Staff Wellbeing & Supervision
Analysis by Deloitte reveals that employers that invest in mental health support of their workforce can make significant gains. In fact, the model has found the case for employer investment is stronger than ever, with an average £5 return for every £1 spent on wellbeing support.
According to figures from the Health and Safety Executive, teaching is one of the most stressful jobs you can have in Britain (HSE, 2017) and thousands of teachers in England are on long-term stress-leave (TES, 11th January 2018). In addition, with 1 in 6 school aged children having a probable mental health condition (NHS digital, 2020), teachers are often in the best position to recognise when their students are struggling.
Many of us are familiar with the aircraft safety briefing that tells us to always fit our own oxygen mask before helping others. This metaphor can help us to remember that those who work with children and young people can only be fully effective in their role if they prioritise their own wellbeing (TES, 22nd January 2018). Schools can actively help their school staff to care for themselves, to reduce stress and increase productivity, which will ultimately have a positive impact on our young people. If staff are not able to manage their own mental health, this clearly has an impact on performance and pupil mental health.
Staff support programmes
YMCA Trinity Group have developed a range of programmes to support staff in a variety of settings such as schools and workplaces. These include the following:
- Direct Support – With mental health issues continuing to rise, more is needed to support staff. Our team of fully qualified counsellors can provide bespoke support on a credit based system, or by providing more regular access using our tried and tested Day Rate model. This could include any of the following, with the ultimate aim of reducing staff absence and increasing productivity:
- Access to face to face or virtual counselling
- A centrally held bank of credits to be used as required on a referral basis
- Additional ‘drop-in’ sessions made available on a weekly/fortnightly basis for low level concerns or advice
- Direct Reflective Supervision – Working with people to promote mental health can be demanding and complex. Reflective supervision provides a regular, professional relationship with clear boundaries within which staff can reflect on their thoughts and feelings; drawing on this awareness to better support those they work with.
We offer reflective supervision for staff and reflective supervision training for senior lead professionals. Regular, professional supervision of this nature encourages healthy reflective practice; promotes learning through exploration; supports self-care; increases resilience; and allows you to share knowledge and research whilst promoting effective signposting. It can be of benefit to all, and especially those in senior or pastoral roles. These sessions will support staff’s longevity in their role, reducing the stress and negative impact that staff experience.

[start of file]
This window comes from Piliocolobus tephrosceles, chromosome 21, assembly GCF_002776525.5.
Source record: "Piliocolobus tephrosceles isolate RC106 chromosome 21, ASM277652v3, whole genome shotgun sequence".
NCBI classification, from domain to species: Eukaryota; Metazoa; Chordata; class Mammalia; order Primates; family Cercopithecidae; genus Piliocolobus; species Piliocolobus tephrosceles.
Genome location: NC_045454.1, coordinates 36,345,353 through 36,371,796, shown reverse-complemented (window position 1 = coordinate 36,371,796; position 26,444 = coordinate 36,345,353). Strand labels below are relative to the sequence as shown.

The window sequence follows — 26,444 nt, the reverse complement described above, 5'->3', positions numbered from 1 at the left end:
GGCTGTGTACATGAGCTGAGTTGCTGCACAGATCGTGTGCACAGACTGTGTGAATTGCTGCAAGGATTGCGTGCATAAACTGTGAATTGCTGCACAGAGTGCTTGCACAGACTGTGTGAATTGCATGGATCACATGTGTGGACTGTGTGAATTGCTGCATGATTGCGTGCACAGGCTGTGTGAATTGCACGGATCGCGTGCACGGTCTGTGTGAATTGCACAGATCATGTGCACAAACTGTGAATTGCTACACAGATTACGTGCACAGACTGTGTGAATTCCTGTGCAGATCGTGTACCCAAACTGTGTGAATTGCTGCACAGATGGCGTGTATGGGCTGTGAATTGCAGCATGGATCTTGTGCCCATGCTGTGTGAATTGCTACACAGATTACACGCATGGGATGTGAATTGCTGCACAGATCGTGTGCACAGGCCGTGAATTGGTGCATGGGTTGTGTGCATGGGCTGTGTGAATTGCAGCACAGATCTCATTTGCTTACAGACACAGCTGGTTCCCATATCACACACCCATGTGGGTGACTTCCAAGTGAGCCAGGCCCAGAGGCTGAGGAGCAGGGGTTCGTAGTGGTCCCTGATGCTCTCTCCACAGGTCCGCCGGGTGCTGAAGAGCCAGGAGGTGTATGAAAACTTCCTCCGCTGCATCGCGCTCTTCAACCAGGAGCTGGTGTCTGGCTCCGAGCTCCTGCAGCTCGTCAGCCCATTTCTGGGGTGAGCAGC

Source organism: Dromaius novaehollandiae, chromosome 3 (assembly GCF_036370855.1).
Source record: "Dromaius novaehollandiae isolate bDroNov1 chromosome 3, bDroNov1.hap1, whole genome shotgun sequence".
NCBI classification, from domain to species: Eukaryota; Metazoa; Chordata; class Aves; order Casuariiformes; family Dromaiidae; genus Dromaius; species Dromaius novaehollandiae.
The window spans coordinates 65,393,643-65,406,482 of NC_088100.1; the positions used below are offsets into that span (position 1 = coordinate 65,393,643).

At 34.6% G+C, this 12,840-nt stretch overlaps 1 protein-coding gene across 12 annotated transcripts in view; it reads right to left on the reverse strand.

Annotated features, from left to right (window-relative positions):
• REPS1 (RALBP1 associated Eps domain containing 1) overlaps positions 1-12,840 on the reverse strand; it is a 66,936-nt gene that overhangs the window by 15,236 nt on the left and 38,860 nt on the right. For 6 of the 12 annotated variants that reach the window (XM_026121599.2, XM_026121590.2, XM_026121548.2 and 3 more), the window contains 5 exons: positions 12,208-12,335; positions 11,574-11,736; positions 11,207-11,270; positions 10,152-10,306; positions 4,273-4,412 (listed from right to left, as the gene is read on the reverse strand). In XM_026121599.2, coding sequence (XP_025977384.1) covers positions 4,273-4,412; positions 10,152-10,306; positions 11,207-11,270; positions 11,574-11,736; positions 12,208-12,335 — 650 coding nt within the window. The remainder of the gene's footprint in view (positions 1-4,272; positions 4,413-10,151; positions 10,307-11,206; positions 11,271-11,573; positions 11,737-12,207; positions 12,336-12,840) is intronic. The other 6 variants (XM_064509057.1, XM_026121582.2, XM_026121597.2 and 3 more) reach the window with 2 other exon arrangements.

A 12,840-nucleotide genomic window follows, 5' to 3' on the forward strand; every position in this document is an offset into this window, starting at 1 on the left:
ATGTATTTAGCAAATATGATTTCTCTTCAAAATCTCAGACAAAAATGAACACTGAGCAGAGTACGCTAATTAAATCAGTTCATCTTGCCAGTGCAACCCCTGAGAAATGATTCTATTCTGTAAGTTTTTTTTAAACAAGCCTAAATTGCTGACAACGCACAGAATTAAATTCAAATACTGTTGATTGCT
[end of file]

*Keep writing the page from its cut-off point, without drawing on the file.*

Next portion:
Reflective supervision is not:
- Clinical supervision
- Line management
- Increase knowledge and wellbeing of staff
- Reduce staff stress
- Stimulate creativity and resilience staff
- Promote reflective practice by staff involved and the impact of this work.
- Promote sharing of good practice. All sessions are person-centred, confidential, and comply with the British Association of Counselling and Psychotherapy (BACP) Ethical Framework.
We can offer:
- A series of 1.5hr group reflection supervision either virtually or face to face for up to 4 people.
- A series of 1hr individual reflective supervision either virtually or face to face.
- A tailored programme of reflective supervision for wider staff.
Virtual: From £55 for 1to1 (1 hour) or £100 for a group of up to 4 people (1.5 hours)
Face to Face: From £63 for 1to1 (1 hour) or £131 for a group of up to 4 people (1.5 hours)
“The staff counselling has been excellent. One member used to have a significant amount of absence due to personal issues, but since seeing your counsellor they have not been absent once” – Safeguarding Lead, Secondary Academy
- Training –
One of the challenges amongst school staff is being able to cope with the needs of children and young people. By providing access to mental health training, staff will increase their confidence to do their job, and therefore reduce the stress that this brings. It also has the added benefit of indirectly supporting their own mental health by addressing specific issues that might affect staff and those they work with.
By following our competency framework and training needs analysis, we can tailor courses to need. Go to our mental health training pages for more details.
Useful links and documents
- Thriving at Work (1,021KB, PDF)
- Great Dream: Ten Keys to Happier Living (Action for Happiness) (13,729KB, PDF)